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I am relatively very new to probability distribution and after understanding the concept of Expected value of a discrete random variable,I am trying to understand the variance of the same here is an extract from my book:

$Var(X) = E[(X - E(X))^2] = \sum_{\text{all }X} (X - E(X))^2 P_x(X) = E(X^2) - (E(X))^2$

What my question is that I don't understand this simplification.Any pointers in this regard will be highly appreciated.

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To expand on the first sentence of Matt's answer: the third bit of the formula of your post (the one with a sum over all $X$) has nothing to do here. If really the authors of your book wrote this, they should be blamed. – Did Jan 27 '11 at 13:46
Exactly I gave me some woes in understanding but Mat's answers clears down everything in a very lucid away :) – Quixotic Jan 27 '11 at 13:58
up vote 5 down vote accepted

Forget the middle bit. What you need to know is that $E(X)$ is a linear function, this means that $E(X + Y) = E(X) + E(Y)$ and $E(aX) = aE(X)$ where $a$ is a constant.

Per definition, $Var(X) = E((X - E(X)^2))$.

Multiplying out the argument of $E$ gives you

$$ E((X - E(X)^2)) = E(X^2 - 2XE(X) +E^2(X)) = $$ $$E(X^2) - E(2XE(X)) + E(E^2(X)) = E(X^2) - 2 E(X)E(X) +E^2(X) $$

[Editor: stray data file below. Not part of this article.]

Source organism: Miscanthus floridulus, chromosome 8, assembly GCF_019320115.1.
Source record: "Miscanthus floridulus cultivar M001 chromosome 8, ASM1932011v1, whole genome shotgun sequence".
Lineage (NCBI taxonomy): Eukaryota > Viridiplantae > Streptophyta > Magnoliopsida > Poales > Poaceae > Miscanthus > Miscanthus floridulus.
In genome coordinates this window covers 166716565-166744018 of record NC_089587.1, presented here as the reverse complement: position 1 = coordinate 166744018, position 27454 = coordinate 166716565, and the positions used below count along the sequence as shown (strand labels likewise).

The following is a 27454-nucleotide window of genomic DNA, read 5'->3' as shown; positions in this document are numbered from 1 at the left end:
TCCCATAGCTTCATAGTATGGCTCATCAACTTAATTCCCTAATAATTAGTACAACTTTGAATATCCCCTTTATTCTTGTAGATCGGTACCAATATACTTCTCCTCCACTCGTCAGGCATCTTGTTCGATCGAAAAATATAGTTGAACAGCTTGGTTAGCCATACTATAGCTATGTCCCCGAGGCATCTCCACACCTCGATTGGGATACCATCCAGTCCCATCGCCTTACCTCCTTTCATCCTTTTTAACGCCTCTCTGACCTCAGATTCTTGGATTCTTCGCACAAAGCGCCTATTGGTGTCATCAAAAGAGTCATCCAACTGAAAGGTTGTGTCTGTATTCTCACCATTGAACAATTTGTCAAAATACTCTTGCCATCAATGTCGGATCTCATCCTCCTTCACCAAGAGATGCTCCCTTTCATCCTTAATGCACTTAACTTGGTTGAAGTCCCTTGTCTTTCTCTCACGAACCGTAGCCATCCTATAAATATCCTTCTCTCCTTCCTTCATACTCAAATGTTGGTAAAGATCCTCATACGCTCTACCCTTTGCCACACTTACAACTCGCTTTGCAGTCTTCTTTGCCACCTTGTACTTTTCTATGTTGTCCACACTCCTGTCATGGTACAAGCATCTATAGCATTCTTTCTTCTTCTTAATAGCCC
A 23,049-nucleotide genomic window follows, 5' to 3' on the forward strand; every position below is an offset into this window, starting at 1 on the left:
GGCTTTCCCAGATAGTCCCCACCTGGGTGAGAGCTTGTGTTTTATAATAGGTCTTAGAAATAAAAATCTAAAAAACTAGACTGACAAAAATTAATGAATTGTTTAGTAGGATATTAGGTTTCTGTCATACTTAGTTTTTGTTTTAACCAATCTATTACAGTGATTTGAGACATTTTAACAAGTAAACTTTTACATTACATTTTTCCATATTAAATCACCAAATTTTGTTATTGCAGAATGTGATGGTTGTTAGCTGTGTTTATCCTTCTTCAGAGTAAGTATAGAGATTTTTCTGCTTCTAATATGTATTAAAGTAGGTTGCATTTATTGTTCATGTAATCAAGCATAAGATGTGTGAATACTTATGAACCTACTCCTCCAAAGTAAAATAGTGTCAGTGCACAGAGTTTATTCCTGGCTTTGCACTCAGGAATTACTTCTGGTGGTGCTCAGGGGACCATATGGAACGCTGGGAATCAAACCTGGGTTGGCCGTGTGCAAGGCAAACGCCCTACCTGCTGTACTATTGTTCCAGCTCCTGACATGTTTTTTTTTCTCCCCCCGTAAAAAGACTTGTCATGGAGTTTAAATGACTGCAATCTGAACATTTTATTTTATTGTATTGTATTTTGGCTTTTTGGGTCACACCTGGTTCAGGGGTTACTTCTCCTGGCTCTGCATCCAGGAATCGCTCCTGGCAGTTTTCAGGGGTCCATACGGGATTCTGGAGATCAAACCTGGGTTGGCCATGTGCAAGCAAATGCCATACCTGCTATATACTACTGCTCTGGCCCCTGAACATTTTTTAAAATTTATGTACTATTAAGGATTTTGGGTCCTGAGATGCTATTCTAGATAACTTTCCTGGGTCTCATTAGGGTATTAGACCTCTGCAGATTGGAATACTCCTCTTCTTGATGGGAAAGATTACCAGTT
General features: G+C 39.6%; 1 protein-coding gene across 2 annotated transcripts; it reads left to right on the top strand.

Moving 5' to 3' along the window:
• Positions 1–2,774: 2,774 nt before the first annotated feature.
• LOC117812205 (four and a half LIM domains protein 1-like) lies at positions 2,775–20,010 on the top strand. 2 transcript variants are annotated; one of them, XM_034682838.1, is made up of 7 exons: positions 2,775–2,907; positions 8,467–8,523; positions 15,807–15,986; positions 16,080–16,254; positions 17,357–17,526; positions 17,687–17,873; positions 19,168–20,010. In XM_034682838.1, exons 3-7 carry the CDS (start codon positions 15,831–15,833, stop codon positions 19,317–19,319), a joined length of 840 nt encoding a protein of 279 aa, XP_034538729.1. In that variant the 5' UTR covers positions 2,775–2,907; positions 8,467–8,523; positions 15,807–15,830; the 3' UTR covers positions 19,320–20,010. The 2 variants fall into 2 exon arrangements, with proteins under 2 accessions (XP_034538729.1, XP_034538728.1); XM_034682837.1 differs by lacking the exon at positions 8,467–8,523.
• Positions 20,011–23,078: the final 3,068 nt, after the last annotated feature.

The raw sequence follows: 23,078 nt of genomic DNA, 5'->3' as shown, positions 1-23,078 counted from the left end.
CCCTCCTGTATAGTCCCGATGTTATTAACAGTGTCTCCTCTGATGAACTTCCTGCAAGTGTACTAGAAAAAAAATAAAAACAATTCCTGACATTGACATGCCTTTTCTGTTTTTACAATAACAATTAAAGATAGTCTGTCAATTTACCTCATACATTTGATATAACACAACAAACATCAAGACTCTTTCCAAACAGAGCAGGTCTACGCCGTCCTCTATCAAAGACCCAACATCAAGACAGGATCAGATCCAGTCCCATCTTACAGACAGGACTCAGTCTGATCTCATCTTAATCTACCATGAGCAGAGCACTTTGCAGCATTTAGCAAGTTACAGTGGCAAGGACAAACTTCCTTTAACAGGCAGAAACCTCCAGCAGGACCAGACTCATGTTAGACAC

where the last equality holds because $E(X)$ is a constant, so $E(E(X)) = E(X)$.

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First equality is a definition of variance. Second is by the definition of expected value. To see the third, expand the square, multiply out and simplify.

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if you know the E(X) then you can figure out how far your random variables lie from the mean(E(X)) by computing the Var(X). So that way you can figure out where all your x's are bundle up at. And to figure that out just use the def. Var(X) or you can find you E(x^2) and take the difference one by one from you r.v. X

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